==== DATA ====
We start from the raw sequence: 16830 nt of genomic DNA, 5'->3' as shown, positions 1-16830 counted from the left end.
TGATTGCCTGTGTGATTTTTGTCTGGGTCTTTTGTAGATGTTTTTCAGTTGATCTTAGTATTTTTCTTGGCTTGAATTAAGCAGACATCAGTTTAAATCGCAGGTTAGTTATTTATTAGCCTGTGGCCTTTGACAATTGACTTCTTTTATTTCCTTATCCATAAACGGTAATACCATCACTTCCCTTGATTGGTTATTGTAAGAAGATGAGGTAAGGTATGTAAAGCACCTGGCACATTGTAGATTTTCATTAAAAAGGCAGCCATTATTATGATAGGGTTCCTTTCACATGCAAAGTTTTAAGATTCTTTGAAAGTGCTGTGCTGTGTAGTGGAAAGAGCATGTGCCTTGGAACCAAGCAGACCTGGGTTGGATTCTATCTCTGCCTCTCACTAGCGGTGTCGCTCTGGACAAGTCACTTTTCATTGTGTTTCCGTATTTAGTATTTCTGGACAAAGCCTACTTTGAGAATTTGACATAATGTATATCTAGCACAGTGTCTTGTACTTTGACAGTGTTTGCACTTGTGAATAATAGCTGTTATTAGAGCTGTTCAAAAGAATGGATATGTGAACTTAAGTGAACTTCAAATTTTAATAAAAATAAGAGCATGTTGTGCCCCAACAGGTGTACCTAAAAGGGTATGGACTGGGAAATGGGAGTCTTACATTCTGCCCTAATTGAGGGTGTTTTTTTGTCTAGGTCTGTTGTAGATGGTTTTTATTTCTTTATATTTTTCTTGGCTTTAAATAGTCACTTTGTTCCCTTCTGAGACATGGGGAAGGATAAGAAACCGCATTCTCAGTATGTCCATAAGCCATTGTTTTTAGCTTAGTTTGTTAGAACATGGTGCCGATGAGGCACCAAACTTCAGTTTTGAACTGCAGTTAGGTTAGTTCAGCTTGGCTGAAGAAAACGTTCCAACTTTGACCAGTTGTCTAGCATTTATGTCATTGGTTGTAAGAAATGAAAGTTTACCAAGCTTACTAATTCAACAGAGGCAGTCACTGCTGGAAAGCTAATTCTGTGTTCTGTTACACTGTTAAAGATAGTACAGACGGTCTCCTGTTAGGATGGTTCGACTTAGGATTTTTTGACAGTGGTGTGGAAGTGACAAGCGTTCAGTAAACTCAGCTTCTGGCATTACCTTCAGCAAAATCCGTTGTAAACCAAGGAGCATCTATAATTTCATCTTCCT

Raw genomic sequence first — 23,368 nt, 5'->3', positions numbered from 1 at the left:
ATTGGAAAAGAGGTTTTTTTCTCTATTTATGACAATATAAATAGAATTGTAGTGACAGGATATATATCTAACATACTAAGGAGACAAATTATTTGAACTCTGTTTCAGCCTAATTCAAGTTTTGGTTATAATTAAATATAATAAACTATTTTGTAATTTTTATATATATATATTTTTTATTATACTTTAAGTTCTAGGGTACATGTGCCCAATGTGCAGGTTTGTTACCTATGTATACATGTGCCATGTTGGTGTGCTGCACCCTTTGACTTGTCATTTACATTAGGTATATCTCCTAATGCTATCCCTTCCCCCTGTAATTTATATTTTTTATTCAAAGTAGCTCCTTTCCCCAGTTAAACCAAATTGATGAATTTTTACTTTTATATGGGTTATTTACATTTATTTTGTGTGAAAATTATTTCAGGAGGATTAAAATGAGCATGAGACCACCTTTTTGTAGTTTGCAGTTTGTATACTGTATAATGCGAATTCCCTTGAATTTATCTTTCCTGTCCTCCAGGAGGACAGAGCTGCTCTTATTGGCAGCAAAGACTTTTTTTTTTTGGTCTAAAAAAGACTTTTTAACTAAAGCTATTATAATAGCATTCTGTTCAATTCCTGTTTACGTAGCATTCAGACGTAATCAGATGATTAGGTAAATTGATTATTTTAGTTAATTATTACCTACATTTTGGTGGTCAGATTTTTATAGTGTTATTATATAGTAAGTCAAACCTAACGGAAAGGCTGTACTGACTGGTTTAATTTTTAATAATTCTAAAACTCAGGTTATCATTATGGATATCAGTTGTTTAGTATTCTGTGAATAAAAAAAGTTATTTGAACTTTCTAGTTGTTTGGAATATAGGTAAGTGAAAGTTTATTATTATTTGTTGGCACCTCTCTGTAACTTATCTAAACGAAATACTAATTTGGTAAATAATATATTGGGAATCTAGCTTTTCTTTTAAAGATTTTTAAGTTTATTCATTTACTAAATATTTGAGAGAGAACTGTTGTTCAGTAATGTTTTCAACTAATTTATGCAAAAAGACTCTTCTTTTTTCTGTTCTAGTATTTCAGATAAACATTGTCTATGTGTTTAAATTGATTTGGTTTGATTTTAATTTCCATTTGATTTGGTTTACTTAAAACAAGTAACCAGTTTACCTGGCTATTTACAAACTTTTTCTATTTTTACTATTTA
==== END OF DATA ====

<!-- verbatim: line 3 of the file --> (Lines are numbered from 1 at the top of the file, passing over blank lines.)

Raw genomic sequence first — 23,368 nt, 5'->3', positions numbered from 1 at the left: